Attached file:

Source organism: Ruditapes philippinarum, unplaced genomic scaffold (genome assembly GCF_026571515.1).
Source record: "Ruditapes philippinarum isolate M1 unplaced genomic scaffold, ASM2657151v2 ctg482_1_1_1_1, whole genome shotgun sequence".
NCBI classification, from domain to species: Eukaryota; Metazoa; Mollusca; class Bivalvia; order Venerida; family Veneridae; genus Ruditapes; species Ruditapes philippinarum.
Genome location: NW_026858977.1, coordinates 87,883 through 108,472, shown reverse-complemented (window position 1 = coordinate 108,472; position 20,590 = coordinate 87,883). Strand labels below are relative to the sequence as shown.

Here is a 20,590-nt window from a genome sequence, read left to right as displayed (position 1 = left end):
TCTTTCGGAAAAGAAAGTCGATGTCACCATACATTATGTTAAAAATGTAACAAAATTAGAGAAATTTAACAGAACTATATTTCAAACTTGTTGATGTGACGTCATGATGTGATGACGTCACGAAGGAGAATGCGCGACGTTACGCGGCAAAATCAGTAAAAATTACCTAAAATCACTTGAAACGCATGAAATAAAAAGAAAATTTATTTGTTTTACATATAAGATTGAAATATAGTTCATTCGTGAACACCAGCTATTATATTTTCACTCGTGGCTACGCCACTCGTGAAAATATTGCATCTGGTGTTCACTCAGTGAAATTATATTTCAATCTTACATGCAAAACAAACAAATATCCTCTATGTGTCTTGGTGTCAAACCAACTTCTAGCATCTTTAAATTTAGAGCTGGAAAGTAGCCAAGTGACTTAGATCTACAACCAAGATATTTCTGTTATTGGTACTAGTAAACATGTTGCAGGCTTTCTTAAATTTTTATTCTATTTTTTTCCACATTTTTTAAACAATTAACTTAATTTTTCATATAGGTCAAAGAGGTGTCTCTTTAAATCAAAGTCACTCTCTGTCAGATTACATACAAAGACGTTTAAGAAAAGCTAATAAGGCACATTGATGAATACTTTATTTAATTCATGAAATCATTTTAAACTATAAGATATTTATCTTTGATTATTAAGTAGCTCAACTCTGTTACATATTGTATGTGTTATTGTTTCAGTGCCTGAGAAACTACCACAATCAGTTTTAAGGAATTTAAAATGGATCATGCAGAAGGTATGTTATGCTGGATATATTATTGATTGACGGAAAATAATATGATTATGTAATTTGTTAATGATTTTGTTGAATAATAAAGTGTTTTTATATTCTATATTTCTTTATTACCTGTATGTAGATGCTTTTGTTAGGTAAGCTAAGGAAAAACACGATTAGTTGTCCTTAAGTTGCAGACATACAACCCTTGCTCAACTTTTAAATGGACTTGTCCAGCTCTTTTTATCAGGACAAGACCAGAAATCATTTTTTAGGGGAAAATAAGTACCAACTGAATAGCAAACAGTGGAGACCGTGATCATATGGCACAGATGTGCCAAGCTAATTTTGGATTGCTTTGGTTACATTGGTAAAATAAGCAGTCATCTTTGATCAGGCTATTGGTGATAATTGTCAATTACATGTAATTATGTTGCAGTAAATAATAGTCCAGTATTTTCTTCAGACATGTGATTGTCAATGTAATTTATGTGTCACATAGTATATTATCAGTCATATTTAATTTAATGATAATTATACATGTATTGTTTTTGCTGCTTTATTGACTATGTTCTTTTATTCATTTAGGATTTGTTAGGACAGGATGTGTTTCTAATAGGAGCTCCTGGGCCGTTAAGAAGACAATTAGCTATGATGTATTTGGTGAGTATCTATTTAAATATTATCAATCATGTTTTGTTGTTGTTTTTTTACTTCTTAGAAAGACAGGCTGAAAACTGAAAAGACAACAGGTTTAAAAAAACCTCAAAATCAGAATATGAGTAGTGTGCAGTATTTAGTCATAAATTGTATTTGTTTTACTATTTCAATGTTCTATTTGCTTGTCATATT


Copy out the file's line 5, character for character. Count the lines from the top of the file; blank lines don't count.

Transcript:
Here is a 20,590-nt window from a genome sequence, read left to right as displayed (position 1 = left end):